She arrived on the seventeenth of April, and[78] I opened the cage door to set them both free after she had had a fortnight to get used to the sight of the house and the human beings in the garden, and to understand that food and water were always to be found in that particular place.

I also made a little hole in the thatched roof—as squirrels like to have two entrances to their abodes—and Laurence immediately set out to enjoy his liberty. I soon saw his little head emerging from the hole at the top, and I watched his furtive joy as he capered about among the foxgloves and periwinkles below, and finally was lost to my sight clambering up a cherry tree. Mrs. Laurence, on the contrary, was quite a week before she quitted the cage. She preferred to remain where food was abundant, and where her comfortable sleeping-box kept her snug at night.

When at length she did venture forth with her husband into the unknown, she still stole[79] back for several nights to her safe shelter. But at last, I suppose, they built between them a nest in the wood, for I constantly saw Laurence very busily tearing strips of fibre from the trees just then, and the cage was finally deserted.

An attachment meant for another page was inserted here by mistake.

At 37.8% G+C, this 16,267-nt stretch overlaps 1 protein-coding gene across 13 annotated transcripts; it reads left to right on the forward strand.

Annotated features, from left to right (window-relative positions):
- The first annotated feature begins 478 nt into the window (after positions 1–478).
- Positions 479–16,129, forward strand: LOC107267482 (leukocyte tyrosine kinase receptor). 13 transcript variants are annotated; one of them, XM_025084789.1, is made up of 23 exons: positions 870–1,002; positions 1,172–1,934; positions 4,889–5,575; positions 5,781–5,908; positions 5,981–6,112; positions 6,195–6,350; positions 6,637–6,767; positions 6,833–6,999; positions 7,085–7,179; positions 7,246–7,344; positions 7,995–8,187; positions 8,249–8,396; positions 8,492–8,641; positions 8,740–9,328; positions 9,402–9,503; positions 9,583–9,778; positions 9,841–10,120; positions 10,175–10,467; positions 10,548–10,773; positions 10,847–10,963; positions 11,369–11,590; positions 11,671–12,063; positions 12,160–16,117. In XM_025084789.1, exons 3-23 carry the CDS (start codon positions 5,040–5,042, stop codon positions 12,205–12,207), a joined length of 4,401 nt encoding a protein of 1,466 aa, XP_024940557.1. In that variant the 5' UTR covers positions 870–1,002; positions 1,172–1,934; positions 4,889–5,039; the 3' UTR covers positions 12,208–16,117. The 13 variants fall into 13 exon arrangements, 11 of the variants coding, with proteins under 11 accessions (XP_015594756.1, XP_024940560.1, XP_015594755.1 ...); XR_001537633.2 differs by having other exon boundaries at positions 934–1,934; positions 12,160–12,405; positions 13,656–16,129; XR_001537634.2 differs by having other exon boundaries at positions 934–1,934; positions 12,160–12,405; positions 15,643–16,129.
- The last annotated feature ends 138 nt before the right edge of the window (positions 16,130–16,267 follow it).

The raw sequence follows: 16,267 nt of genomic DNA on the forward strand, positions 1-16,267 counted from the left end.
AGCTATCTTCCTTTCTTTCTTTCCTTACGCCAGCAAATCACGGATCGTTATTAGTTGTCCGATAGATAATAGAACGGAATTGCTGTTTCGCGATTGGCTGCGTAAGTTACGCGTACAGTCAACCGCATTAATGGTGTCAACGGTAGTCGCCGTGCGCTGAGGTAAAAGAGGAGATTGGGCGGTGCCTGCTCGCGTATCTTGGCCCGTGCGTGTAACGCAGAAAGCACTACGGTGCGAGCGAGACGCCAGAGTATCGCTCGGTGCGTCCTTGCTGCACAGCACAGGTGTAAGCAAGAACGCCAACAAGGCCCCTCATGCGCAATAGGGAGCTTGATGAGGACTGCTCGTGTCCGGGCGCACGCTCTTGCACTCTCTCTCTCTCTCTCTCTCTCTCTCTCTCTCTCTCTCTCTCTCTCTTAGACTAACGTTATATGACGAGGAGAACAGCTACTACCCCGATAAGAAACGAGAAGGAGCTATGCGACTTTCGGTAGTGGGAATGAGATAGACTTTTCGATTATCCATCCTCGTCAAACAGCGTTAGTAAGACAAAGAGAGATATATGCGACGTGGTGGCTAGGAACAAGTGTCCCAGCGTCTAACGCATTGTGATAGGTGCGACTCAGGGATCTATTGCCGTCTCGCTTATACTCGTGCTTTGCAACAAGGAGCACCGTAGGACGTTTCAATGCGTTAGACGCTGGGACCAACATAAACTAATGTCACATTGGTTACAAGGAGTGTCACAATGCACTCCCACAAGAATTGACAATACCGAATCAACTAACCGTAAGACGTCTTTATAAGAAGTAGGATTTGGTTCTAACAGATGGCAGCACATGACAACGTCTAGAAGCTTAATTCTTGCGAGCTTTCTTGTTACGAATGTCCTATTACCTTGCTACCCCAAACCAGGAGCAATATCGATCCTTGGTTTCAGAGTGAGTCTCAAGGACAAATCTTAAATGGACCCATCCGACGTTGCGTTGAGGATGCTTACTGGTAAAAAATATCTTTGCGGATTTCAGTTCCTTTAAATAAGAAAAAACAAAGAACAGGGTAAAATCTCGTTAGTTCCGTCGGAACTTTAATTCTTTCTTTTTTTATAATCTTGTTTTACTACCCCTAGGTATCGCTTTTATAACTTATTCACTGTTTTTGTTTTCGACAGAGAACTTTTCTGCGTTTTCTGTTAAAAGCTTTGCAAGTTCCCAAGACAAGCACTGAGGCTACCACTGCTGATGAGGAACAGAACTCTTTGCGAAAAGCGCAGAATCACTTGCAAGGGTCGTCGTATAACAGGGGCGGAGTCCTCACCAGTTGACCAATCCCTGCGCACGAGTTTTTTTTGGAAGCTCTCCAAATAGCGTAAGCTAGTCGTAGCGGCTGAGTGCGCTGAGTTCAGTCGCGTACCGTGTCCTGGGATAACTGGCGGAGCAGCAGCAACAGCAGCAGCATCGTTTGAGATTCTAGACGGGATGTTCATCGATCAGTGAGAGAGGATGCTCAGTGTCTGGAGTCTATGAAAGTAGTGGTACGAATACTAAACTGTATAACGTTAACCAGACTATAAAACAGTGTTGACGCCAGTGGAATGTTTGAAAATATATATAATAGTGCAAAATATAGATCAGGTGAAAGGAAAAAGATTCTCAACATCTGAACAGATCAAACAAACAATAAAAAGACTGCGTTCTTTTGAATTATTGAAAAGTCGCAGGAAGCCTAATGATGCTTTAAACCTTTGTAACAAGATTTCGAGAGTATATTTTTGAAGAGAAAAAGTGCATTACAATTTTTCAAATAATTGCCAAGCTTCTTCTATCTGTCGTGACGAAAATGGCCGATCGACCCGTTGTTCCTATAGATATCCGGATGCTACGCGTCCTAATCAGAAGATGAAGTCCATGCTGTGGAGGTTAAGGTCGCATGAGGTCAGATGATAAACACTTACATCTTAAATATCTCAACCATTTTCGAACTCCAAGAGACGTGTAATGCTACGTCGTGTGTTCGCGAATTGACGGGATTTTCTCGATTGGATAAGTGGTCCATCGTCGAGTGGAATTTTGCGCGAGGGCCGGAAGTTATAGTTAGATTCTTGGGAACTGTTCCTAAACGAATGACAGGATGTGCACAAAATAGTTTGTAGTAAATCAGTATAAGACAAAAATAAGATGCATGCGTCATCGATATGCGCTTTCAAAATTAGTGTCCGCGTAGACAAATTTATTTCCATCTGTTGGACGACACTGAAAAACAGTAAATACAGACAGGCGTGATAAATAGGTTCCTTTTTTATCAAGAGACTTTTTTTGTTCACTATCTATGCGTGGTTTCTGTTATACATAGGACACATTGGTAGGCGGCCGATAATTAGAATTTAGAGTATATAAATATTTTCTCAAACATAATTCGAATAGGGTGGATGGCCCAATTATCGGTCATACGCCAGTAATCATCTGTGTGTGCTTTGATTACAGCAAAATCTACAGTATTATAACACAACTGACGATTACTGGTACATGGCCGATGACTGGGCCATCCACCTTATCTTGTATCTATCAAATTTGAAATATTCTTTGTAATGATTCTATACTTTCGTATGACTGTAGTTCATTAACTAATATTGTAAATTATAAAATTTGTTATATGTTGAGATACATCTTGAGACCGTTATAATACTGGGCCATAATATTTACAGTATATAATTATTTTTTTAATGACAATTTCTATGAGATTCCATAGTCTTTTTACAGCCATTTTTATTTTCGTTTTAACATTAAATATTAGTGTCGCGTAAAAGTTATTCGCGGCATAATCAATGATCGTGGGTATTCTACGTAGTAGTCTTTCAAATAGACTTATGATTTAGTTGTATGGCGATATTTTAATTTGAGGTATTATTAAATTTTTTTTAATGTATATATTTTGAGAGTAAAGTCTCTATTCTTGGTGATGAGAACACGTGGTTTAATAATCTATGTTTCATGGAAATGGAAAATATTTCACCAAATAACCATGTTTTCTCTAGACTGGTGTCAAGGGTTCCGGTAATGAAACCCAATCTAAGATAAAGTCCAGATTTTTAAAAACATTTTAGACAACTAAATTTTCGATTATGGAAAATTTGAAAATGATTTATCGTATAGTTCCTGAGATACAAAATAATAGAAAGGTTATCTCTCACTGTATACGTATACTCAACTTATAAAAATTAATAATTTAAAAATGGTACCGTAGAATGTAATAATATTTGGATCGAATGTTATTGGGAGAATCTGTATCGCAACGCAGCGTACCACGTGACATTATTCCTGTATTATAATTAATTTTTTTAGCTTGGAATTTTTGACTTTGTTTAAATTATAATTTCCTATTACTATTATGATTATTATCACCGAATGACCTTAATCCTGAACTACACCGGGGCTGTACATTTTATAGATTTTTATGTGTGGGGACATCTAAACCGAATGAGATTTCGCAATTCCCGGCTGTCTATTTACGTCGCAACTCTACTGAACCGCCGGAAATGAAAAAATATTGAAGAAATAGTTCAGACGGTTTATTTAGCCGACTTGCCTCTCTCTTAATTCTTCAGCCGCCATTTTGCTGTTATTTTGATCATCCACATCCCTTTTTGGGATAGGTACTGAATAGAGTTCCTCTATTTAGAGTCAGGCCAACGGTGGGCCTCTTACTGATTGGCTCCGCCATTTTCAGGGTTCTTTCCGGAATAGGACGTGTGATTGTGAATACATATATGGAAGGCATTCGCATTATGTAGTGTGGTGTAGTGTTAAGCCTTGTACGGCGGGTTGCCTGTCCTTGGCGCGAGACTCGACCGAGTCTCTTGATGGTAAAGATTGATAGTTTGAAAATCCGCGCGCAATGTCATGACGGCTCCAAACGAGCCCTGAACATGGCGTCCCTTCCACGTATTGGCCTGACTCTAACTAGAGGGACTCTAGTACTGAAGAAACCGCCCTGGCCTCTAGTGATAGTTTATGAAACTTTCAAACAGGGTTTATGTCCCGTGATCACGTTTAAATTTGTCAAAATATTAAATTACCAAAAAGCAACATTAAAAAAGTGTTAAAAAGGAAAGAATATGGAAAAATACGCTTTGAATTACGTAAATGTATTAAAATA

Squirrels are very busy in the spring stripping bark for making new nests, and in the summer this is sometimes carried on for remaking and mending the old.

They generally choose damp rainy days for doing this, when the material they gather is full of moisture. Once, however, in a spell of prolonged hot dry weather, I was much struck with a clever device on the part of one of them, probably Fritz.

I found one morning two little bundles of stripped fibre thrust into the jar of drinking water inside the garden squirrel-house. (The entrance to this was always left open, and[80] the squirrels ran in and out for food and water.)

There was no mistaking these neat little bundles. I had too often watched Bunty, Fritz, Rufina, and Co. not to know the look of them, with the ends tucked in, in the form of a little bolster. I left the packages there, grasping at once that the weather being so dry the fibre had become too stiff and hard to be easily woven, hence the bringing of these bundles to the water and leaving them to soak. They remained there for two or three days, then one was carried off, and a day or two later the second disappeared.

She coquetted with the birds round the drinking pan. See page 83.